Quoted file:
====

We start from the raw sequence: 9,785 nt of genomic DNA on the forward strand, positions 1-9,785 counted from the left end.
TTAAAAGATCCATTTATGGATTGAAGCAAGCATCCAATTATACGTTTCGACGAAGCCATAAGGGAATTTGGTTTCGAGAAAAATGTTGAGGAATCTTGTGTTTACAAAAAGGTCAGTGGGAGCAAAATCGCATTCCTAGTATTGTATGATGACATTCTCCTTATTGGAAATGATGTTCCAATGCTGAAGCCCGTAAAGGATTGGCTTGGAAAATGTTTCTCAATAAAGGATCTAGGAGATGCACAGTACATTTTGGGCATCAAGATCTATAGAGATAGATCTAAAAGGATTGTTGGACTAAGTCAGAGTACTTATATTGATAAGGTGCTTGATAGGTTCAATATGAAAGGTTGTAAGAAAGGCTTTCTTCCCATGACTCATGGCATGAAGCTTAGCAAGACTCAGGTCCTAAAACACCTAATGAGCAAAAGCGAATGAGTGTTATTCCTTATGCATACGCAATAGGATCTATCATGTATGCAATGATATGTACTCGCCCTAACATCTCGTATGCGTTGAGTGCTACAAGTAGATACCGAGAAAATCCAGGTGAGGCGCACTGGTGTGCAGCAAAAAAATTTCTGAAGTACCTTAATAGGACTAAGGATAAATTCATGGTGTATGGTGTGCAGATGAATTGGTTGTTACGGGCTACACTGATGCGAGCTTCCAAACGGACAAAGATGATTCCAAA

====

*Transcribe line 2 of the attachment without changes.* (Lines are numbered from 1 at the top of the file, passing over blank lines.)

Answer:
TTAAAAGATCCATTTATGGATTGAAGCAAGCATCCAATTATACGTTTCGACGAAGCCATAAGGGAATTTGGTTTCGAGAAAAATGTTGAGGAATCTTGTGTTTACAAAAAGGTCAGTGGGAGCAAAATCGCATTCCTAGTATTGTATGATGACATTCTCCTTATTGGAAATGATGTTCCAATGCTGAAGCCCGTAAAGGATTGGCTTGGAAAATGTTTCTCAATAAAGGATCTAGGAGATGCACAGTACATTTTGGGCATCAAGATCTATAGAGATAGATCTAAAAGGATTGTTGGACTAAGTCAGAGTACTTATATTGATAAGGTGCTTGATAGGTTCAATATGAAAGGTTGTAAGAAAGGCTTTCTTCCCATGACTCATGGCATGAAGCTTAGCAAGACTCAGGTCCTAAAACACCTAATGAGCAAAAGCGAATGAGTGTTATTCCTTATGCATACGCAATAGGATCTATCATGTATGCAATGATATGTACTCGCCCTAACATCTCGTATGCGTTGAGTGCTACAAGTAGATACCGAGAAAATCCAGGTGAGGCGCACTGGTGTGCAGCAAAAAAATTTCTGAAGTACCTTAATAGGACTAAGGATAAATTCATGGTGTATGGTGTGCAGATGAATTGGTTGTTACGGGCTACACTGATGCGAGCTTCCAAACGGACAAAGATGATTCCAAA